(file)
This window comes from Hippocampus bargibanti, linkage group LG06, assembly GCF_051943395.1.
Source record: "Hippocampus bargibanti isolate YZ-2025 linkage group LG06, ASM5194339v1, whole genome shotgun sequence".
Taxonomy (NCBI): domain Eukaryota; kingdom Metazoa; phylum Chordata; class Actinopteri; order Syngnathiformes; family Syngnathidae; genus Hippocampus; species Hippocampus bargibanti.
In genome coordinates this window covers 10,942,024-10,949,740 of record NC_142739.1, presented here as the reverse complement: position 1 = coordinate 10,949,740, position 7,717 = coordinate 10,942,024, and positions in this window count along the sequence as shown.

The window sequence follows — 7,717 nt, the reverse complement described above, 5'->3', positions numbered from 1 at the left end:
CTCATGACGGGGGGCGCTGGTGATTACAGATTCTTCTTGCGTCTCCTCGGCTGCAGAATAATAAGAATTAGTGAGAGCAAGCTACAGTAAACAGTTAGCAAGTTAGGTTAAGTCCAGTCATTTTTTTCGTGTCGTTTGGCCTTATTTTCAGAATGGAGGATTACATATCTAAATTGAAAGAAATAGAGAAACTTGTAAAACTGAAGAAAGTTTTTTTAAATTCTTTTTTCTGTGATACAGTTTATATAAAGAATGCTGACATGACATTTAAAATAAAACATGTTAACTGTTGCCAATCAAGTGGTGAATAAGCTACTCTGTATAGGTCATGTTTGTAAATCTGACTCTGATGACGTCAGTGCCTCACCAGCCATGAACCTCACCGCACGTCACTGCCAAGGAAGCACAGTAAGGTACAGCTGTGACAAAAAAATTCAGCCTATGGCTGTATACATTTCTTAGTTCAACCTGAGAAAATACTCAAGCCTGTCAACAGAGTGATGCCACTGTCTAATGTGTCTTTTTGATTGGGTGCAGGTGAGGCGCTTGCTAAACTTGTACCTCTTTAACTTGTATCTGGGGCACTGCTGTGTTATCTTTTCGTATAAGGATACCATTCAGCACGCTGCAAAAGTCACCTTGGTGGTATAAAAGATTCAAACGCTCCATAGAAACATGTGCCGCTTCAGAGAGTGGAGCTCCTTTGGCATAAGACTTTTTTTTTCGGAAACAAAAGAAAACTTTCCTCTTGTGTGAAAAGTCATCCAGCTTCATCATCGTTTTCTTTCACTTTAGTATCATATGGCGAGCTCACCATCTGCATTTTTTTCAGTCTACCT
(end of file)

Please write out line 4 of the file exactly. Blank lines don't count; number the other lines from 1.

In genome coordinates this window covers 10,942,024-10,949,740 of record NC_142739.1, presented here as the reverse complement: position 1 = coordinate 10,949,740, position 7,717 = coordinate 10,942,024, and positions in this window count along the sequence as shown.